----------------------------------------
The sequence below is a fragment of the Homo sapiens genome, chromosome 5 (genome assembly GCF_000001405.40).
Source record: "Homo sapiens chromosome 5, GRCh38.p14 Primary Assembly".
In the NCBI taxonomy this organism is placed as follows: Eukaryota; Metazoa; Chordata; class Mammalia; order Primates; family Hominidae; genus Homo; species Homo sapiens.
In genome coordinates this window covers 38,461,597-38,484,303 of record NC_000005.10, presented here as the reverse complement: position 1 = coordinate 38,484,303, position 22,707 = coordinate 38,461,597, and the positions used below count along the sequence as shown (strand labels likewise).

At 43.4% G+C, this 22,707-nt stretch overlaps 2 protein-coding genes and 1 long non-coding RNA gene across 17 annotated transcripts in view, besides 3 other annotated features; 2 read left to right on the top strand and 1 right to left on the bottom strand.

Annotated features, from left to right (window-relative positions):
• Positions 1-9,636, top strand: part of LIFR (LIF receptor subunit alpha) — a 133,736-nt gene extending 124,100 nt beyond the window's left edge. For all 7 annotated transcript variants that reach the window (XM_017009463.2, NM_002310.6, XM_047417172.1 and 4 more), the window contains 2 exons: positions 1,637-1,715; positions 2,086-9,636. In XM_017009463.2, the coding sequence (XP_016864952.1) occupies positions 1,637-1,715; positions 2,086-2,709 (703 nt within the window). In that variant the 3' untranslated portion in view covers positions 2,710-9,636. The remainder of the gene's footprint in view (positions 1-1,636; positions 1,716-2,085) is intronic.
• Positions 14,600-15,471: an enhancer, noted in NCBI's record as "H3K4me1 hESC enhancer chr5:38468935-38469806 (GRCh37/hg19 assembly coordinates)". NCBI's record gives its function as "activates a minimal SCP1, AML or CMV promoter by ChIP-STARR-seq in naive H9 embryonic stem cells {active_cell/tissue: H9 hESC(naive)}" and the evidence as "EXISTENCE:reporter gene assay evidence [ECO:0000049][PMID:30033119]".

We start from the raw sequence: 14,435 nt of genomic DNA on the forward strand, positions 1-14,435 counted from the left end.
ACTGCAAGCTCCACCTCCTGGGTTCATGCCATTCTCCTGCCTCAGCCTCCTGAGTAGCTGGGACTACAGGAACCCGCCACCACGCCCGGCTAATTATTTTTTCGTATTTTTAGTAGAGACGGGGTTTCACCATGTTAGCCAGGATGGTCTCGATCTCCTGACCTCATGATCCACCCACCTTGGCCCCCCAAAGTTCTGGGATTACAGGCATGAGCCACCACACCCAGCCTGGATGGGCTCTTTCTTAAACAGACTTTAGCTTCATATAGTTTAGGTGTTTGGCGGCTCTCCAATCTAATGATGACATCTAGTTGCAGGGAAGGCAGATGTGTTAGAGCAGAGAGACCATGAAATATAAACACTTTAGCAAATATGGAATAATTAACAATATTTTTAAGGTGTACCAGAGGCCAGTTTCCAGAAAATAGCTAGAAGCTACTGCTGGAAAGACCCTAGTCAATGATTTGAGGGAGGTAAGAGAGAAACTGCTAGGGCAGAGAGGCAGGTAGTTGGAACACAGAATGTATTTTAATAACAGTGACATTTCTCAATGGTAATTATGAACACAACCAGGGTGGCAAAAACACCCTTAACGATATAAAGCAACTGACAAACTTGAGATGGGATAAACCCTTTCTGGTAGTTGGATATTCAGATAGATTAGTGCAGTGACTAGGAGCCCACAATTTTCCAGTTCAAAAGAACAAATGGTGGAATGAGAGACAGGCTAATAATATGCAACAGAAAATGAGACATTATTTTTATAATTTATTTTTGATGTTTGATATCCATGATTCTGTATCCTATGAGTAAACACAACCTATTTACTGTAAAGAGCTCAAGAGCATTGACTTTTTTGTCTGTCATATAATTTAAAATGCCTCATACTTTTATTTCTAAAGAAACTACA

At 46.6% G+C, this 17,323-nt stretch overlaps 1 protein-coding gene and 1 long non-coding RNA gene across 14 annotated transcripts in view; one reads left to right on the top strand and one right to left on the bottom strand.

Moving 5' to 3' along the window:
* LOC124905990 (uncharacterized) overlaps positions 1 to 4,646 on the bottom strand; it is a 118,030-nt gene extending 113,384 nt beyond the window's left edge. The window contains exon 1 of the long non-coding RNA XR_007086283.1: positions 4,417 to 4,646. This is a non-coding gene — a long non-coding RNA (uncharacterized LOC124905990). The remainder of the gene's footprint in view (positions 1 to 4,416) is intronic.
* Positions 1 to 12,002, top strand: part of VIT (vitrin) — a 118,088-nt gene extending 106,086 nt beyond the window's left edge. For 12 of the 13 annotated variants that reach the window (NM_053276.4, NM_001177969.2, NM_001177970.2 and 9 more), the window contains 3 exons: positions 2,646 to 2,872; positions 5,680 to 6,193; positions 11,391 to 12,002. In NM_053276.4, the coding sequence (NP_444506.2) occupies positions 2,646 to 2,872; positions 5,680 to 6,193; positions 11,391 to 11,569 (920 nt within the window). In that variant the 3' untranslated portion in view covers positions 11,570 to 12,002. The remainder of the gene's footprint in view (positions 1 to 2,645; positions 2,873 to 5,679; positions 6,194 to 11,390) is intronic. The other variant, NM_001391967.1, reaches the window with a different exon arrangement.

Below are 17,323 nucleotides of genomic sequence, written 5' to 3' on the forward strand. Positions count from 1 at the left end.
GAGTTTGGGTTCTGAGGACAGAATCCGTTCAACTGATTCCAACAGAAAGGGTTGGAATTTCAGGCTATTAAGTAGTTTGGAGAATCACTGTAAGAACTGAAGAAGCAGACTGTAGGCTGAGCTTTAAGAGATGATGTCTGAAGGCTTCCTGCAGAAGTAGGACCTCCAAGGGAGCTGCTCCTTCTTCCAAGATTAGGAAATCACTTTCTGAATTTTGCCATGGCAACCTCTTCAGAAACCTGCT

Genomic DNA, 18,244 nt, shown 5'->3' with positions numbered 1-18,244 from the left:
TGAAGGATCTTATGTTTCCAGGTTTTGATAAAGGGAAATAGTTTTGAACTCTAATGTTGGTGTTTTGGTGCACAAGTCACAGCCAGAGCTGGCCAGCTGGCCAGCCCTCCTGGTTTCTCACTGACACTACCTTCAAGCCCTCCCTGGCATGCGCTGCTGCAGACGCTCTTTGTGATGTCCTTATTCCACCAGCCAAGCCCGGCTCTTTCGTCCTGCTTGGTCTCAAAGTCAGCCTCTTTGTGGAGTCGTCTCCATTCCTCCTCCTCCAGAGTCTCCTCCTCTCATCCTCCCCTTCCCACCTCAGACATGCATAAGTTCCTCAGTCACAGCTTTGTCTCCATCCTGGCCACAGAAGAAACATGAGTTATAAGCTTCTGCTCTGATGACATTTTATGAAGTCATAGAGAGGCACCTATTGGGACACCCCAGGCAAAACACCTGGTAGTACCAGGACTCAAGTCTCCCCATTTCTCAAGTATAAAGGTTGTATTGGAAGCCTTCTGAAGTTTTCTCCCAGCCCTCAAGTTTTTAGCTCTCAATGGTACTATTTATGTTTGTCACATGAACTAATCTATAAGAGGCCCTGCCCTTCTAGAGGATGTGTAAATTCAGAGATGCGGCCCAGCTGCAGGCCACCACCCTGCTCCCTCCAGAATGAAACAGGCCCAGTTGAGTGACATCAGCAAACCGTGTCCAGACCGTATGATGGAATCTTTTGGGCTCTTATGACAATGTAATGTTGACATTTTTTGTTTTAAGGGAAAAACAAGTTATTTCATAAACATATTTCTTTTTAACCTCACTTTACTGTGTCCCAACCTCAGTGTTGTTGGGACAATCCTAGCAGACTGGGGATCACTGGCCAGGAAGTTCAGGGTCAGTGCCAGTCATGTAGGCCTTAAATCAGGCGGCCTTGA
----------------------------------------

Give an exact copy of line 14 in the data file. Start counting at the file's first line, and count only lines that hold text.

* Positions 1 to 12,002, top strand: part of VIT (vitrin) — a 118,088-nt gene extending 106,086 nt beyond the window's left edge. For 12 of the 13 annotated variants that reach the window (NM_053276.4, NM_001177969.2, NM_001177970.2 and 9 more), the window contains 3 exons: positions 2,646 to 2,872; positions 5,680 to 6,193; positions 11,391 to 12,002. In NM_053276.4, the coding sequence (NP_444506.2) occupies positions 2,646 to 2,872; positions 5,680 to 6,193; positions 11,391 to 11,569 (920 nt within the window). In that variant the 3' untranslated portion in view covers positions 11,570 to 12,002. The remainder of the gene's footprint in view (positions 1 to 2,645; positions 2,873 to 5,679; positions 6,194 to 11,390) is intronic. The other variant, NM_001391967.1, reaches the window with a different exon arrangement.